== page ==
Re: [isabelle] Easily using built-in tactics at the ML level (and/or using a method as a tactic)



On Mon, 11 Mar 2013, David Greenaway wrote:

On 08/03/13 12:36, David Greenaway wrote:
In an Isabelle theory file, I can write simple one-line tactics such
as the following:

    apply (clarsimp simp: split_def split: prod.splits)

I find, however, when I start writing ML code to automate proofs,
producing a ML tactic object is far more verbose:
[...]
Does anyone have any hints or tips?

With the help of Thomas Sewell, I came up with the following solution:

The "Method" class provides an interface

That is the *structure* Method in Isabelle/ML. SML is free from any object-oriented concepts. You should do justice to what the oo-guys tried to do several decades ago by using their terminology properly.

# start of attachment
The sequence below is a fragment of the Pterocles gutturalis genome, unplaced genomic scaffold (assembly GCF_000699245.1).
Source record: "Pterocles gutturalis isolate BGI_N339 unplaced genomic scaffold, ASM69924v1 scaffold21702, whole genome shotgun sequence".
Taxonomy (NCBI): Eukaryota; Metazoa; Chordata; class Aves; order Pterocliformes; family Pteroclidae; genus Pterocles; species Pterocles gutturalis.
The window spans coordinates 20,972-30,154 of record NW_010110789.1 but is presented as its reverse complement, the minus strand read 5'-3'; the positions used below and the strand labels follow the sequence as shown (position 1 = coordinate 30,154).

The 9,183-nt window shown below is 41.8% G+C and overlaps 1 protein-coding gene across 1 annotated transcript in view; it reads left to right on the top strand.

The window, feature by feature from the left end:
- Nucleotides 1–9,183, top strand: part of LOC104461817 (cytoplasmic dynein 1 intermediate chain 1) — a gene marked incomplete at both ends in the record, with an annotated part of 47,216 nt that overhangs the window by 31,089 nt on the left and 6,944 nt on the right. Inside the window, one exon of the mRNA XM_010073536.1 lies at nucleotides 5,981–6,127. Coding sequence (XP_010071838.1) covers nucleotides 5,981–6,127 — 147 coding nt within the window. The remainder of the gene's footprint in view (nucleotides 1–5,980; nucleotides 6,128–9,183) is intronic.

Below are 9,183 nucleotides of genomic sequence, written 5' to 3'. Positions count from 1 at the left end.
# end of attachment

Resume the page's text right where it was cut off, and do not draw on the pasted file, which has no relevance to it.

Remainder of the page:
* While this doesn't provide any benefits over a direct call to "mk_tac" just
    * yet, in the future it may generate code to avoid parsing the tactic at
    * run-time.
    *)
   val tactic_antiquotation_setup =
   let
     val parse_string =
       ((Args.context -- Scan.lift Args.name) >> snd)
         #>> ML_Syntax.print_string
         #>> (fn s => "mk_tac " ^ s)
         #>> ML_Syntax.atomic
   in
     ML_Antiquote.inline @{binding "tactic"} parse_string
   end

Parsing at runtime gets you back to LISP-style dynamic macro programming. ML_Antiquote.value should do the job statically at compile time. Sometimes this requires auxiliary data in the context, to transport abstract values between the runtime/compile time of Isabelle/ML. E.g. see how the @{thm} antiquotation is done. (To get to its implementation you write something like ML {* @{thm refl} *} and use hover-click in Isabelle/jEdit on "thm".)


This can then be used in ML code to generate a tactic:

   lemma "(a :: nat) * (b + 1) = (a * b) + a"
     by (tactic {* @{tactic "metis Suc_eq_plus1 mult_Suc_right nat_add_commute"} @{context} *})

Hopefully this helps somebody other than just me.

The next one will ask for arguments that are not just constants like Suc_eq_plus1, but ML expressions at run-time.


	Makarius




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